The subject area with the highest approval rate was calculus, which Packer attributed to the wide consensus about what calculus should cover. The area with the lowest approval rate was Japanese, which Packer noted was new to the AP program. Economics and government and politics courses also had relatively low rates of approval.
Going forward, Packer said that courses will need to be audited again whenever teachers change or when substantial changes are made in the AP curriculum. He said this will avoid a problem that the program experienced last year, when it alerted teachers of the comparative government AP courses that the test would have material on Iran. That was added out of the view of college professors advising the College Board that such courses should include some comparative study of Islamic governments. Many teachers apparently didn't change their courses, and their students had no relevant knowledge when they hit the Iran portion of the AP test, Packer said.
The test of the success of the audit, Packer said, will be when scores are released for those students taking the post-audit AP courses now. He said he hopes and expects that there will be more high scores, suggesting more students are receiving a better education.
As the audits have gone on, reports have surfaced of high schools in which identical courses aren't evaluated in the same way. The Washington Post reported in September on high schools where teachers were frustrated by the audits. At one high school, three teachers submitted the same syllabus -- one teacher's course was accepted, one was rejected with three suggested revisions, and one was rejected with eight suggested revisions.
Packer said that overall teacher reaction has been positive. While he said he couldn't speak to individual cases, he said that the College Board did "inter-reliability studies" in which the same syllabus was given to multiple professors for review, and that in 97 percent of cases, the professors made the same decision.
Robert H. Tai, an associate professor of education at the University of Virginia, is among the scholars who have questioned the central claim of the AP program that it certifies college-level work. He was co-author of a study last year that found that in science courses at 63 four-year colleges and universities, students who had taken AP courses -- including students who did well on them -- did only marginally better than students who hadn't taken AP. Other factors, such as the rigor of mathematics in high school, were found to have a much more significant impact on college performance.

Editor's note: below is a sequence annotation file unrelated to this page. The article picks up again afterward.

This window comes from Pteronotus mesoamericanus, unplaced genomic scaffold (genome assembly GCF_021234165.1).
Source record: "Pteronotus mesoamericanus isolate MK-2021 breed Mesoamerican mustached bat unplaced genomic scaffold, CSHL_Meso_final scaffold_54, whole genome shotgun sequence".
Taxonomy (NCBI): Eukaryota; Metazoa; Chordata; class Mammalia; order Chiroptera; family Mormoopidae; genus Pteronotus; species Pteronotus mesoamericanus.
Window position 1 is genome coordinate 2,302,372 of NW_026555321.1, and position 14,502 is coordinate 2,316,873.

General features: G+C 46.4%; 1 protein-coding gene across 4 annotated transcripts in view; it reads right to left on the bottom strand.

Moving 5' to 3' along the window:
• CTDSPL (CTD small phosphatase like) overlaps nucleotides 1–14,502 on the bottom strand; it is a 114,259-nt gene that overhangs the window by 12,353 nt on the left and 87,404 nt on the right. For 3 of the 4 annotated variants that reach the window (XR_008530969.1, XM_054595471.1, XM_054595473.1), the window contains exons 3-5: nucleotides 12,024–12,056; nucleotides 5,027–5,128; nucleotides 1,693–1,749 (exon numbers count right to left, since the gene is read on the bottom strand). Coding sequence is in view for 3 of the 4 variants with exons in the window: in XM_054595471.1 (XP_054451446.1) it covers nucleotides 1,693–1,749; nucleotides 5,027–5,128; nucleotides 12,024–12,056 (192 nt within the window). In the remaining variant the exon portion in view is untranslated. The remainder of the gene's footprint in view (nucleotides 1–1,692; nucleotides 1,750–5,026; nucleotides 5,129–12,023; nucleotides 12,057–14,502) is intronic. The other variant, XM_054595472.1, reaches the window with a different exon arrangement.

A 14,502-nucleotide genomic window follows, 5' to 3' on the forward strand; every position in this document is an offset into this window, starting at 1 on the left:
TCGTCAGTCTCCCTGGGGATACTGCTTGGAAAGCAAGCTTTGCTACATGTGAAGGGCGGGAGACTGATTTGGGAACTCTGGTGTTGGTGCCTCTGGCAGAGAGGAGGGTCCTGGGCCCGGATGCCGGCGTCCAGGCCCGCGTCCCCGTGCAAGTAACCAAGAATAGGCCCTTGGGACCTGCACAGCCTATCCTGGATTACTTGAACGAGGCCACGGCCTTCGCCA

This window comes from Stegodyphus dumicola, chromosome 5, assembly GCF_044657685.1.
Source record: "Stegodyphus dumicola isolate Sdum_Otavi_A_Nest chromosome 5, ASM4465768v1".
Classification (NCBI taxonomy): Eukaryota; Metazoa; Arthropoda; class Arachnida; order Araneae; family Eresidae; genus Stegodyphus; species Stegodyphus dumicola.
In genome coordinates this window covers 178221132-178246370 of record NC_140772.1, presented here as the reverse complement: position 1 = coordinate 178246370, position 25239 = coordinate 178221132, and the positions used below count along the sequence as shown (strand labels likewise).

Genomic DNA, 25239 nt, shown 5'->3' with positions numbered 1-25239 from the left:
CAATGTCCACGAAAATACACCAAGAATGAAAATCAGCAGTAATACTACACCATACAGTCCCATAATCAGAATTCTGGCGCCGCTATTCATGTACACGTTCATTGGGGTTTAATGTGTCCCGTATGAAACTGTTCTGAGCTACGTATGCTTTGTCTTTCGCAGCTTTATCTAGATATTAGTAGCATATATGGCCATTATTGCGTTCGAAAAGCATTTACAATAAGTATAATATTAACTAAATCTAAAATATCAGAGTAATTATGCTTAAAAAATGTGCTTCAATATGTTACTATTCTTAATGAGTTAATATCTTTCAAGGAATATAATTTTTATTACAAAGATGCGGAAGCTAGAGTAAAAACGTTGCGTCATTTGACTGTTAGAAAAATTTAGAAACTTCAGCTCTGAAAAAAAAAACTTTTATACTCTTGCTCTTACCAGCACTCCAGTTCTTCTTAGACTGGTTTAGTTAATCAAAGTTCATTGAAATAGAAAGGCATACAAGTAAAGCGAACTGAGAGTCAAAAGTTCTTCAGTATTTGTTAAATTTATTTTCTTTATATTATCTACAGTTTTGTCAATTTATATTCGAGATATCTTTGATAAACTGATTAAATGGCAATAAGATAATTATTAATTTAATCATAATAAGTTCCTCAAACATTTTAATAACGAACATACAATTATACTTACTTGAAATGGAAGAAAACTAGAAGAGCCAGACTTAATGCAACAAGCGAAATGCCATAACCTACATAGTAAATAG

Tai said Monday that there is a lot he likes about the College Board audit. He said that the process seems to have spurred thousands of teachers to improve their courses, and that since he believes AP courses can add substance to the senior year of high school, that's great, Tai said. He also applauded the College Board for focusing on improvements rather than taking a "punitive approach."
But Tai said that nothing in the audit process demonstrated that the courses are college level, nor would an increase in AP scores this year, if that happens. "It's all too insular," he said of the process. More studies like the one he released last year are needed, he said. The only way to tell if AP courses really are providing a college-level experience is to see if students who place out of a college course because of AP perform as well as those who take the material in college. The evidence isn't compelling there. For instance, a study at the Massachusetts Institute of Technology found that students who earn top AP scores and place out of introductory courses at MIT ending up having “difficulty” when taking the next course. That led a faculty panel to propose restricting the use of AP to place out of courses to calculus, the one field where the negative impact was not found.
Tai said he doubts that students who take an AP course and earn a 5 are really at the same level as those who earn an A in college. "The College Board wants to suggest that this is as good as or can be taking in lieu of college courses, but there's no evidence," he said. "I think having students go through these courses is a good thing, but it's troubling to have these broad claims made without evidence. There's just no accountability."